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Better Exception Messages

February 16, 2017

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Better exception messages

Let's write a really silly, highly inefficient (my favorite kind!) program that connects to multiple HTTP servers and sends a very simple request. Using the network package, this is really straightforward:

#!/usr/bin/env stack
-- stack --install-ghc --resolver lts-8.0 runghc --package network -- -Wall -Werror
import Control.Monad (forM, forM_)
import Network       (PortID (PortNumber), PortNumber, connectTo)
import System.IO     (hClose, hPutStrLn)

dests :: [(String, PortNumber)]
dests =
    [ ("localhost", 80)
    , ("localhost", 8080)
    , ("10.0.0.138", 80)
    ]

main :: IO ()
main = do
    handles <- forM dests $ \(host, port) -> connectTo host (PortNumber port)
    forM_ handles $ \h -> hPutStrLn h "GET / HTTP/1.1\r\n\r\n"
    forM_ handles hClose

We have our destinations. We open a connection to each of them, send our data, and then close the connection. You may have plenty of objections to how I've written this: we shouldn't be using String, shouldn't we flush the Handle, etc. Just ignore that for now. I'm going to run this on my local system, and get the following output:

$ ./foo.hs 
foo.hs: connect: does not exist (Connection refused)

Riddle me this: which of the destinations above did the connection fail for? Answer: without changing our program, we have no idea. And that's the point of this blog post: all too often in the Haskell world, we get error messages from a program without nearly enough information to debug it. Prelude.undefined, Prelude.read: no parse, and Prelude.head: empty list are all infamous examples where a nice stack trace would save lots of pain. I'm talking about something slightly different.

When you throw an exception in your code, whether it be via throwIO, returning Left, using fail, or using error, please give us some context. During development, it's a pain to have to dive into the code, add some trace statements, figure out what the actual problem is, and then remove the trace statements. When running in production, that extra information can be the difference between a two-minutes operations level fix (like opening a port in the firewall) versus a multi-hour debugging excursion.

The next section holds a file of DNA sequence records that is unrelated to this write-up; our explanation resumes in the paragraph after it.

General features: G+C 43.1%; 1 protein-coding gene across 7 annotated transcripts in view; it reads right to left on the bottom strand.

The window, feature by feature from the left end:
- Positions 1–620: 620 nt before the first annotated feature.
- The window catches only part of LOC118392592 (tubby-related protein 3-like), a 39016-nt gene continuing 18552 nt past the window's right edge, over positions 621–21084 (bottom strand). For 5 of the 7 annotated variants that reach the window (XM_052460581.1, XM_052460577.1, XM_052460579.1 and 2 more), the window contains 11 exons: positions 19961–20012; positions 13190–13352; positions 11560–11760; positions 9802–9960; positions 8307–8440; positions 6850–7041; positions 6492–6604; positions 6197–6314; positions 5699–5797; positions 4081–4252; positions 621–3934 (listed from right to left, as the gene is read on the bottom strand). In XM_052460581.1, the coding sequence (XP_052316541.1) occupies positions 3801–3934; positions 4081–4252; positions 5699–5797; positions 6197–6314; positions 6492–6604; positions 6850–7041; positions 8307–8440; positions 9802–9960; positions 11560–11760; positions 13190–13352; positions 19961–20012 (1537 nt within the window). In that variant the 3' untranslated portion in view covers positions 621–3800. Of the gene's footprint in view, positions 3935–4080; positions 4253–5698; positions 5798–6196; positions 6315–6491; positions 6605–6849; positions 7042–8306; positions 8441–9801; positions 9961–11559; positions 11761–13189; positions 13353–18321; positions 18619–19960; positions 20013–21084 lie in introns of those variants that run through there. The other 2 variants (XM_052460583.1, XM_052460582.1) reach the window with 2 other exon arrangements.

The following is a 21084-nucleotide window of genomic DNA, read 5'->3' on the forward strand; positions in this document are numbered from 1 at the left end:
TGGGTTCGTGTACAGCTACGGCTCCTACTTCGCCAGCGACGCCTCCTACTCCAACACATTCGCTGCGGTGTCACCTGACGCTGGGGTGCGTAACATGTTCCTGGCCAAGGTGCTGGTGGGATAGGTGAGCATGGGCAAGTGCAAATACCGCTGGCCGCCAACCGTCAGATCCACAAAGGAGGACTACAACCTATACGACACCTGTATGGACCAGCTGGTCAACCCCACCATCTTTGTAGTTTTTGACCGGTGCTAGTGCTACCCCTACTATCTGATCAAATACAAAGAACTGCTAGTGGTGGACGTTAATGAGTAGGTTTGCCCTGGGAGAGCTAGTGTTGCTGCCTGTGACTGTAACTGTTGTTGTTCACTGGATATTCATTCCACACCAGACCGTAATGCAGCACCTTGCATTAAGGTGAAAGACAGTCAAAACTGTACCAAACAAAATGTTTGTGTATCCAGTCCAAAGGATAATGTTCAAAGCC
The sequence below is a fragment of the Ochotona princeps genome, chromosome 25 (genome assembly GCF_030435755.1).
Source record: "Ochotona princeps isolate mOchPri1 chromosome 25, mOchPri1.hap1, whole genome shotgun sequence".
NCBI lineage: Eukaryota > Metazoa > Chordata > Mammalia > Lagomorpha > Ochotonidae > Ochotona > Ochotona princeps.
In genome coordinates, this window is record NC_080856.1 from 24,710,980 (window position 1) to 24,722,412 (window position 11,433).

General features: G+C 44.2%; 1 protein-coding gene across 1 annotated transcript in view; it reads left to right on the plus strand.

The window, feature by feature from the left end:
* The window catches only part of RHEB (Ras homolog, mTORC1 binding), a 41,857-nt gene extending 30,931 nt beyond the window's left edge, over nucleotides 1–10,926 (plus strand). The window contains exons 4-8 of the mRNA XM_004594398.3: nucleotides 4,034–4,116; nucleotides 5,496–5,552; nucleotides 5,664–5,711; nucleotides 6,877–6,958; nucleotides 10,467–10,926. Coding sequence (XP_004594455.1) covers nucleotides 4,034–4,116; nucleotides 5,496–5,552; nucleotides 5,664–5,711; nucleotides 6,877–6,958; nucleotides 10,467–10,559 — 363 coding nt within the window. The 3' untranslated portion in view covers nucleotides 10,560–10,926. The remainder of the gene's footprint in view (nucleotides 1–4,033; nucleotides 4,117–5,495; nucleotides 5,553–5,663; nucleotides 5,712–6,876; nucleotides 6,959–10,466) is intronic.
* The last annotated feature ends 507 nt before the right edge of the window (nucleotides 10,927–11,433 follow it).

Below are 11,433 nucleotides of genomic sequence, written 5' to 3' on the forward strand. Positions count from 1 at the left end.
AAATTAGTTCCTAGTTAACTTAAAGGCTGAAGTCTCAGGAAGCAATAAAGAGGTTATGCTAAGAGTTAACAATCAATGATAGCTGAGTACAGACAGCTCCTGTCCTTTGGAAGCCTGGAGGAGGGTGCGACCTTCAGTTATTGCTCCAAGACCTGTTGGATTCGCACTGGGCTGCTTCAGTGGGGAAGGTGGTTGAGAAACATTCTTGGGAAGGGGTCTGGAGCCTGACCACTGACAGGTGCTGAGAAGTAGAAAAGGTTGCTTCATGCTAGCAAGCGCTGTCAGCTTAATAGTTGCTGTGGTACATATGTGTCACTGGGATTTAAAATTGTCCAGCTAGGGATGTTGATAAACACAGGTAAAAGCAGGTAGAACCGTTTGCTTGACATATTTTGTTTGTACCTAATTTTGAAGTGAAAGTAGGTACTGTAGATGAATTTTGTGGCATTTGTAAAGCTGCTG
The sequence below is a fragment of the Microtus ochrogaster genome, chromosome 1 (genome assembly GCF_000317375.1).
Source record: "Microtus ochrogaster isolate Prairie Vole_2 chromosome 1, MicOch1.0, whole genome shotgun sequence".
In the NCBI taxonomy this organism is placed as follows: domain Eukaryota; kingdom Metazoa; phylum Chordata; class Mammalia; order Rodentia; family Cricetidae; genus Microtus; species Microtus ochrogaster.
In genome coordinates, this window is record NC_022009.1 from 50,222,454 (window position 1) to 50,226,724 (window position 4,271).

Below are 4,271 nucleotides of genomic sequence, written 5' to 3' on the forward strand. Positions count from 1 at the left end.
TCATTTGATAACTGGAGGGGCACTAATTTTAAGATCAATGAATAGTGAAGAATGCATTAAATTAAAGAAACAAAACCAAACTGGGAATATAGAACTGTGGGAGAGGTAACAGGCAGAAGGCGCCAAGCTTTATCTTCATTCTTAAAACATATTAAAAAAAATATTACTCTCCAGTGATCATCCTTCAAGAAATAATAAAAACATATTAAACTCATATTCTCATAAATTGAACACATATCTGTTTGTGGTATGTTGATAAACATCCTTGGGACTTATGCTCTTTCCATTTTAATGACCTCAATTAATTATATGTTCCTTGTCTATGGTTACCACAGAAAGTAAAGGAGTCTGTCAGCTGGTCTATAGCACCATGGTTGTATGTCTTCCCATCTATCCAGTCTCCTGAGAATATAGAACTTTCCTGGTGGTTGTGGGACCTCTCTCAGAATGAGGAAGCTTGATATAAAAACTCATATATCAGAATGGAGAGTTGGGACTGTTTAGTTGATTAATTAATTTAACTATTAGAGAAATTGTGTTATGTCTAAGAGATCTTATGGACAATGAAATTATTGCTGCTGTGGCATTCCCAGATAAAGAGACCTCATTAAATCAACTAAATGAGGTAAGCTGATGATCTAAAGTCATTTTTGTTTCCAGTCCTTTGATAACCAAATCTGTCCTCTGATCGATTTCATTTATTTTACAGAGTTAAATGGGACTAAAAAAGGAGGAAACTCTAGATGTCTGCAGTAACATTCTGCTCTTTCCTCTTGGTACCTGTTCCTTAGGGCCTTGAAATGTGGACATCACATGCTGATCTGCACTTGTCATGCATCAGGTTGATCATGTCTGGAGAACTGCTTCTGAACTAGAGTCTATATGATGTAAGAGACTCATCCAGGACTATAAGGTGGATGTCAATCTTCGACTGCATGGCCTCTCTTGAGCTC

Concretely, here's an example of how I'd recommend collecting more information from connectTo:

#!/usr/bin/env stack
-- stack --install-ghc --resolver lts-5.10 runghc --package network -- -Wall -Werror
{-# LANGUAGE DeriveDataTypeable #-}
import Control.Exception (Exception, IOException, catch, throwIO)
import Control.Monad     (forM, forM_)
import Data.Typeable     (Typeable)
import Network           (HostName, PortID (PortNumber), PortNumber, connectTo)
import System.IO         (Handle, hClose, hPutStrLn)

data ConnectException = ConnectException HostName PortID IOException
    deriving (Show, Typeable)
instance Exception ConnectException

connectTo' :: HostName -> PortID -> IO Handle
connectTo' host port = connectTo host port `catch`
    \e -> throwIO (ConnectException host port e)

dests :: [(String, PortNumber)]
dests =
    [ ("localhost", 80)
    , ("localhost", 8080)
    , ("10.0.0.138", 80)
    ]

main :: IO ()
main = do
    handles <- forM dests $ \(host, port) -> connectTo' host (PortNumber port)
    forM_ handles $ \h -> hPutStrLn h "GET / HTTP/1.1\r\n\r\n"
    forM_ handles hClose

Notice how the ConnectException datatype provides plenty of information about the context that connectTo' was called from (in fact, all available information). If I run this program, the problem is immediately obvious:

$ ./bar.hs 
bar.hs: ConnectException "localhost" (PortNumber 80) connect: does not exist (Connection refused)

My web server isn't running locally on port 80. My ops team can now go kick the nginx/Warp process or do whatever other magic they need to do to get things running. All without bothering me at 2am :)

You may be thinking that this extra data type declaration is a lot of boilerplate overhead. While it does add some tedium, the benefit of being able to not only catch the exact exception we care about, but also easily extract the relevant context information, can pay off in completely unexpected ways in the future. I highly recommend it.

Since no Haskell blog post about exceptions is complete without it, let me cover some controversy:

  • I know some people absolutely hate runtime exceptions. This point is orthogonal: however you decide to report exceptions to your users (Left, ExceptT, impure exceptions, etc), be kind to them and provide this extra context information.
  • There are some problems with the approach I gave above regarding hierarchical exceptions. I'm specifically not diving into the details of hierarchical exceptions right now, since it's a complex topic that deserves its own dedicated post.
  • Similar to the above point, it's a fair question whether you should group all exceptions together in one type with lots of data constructors for a package/module, or create lots of separate datatypes. Again, proper design of an exception type really deserves its own post. FWIW, in http-client, I elected to have an HttpException type with lots of data constructors.

Also, I left it out for brevity, but including a displayException method in your Exception instance can allow programs to display much more user-friendly error messages to end users.

While nothing I've said here is revolutionary, it's a small tweak to a library author's development style that can have a profound impact on users of the library, both at the dev level and those running the executable itself.

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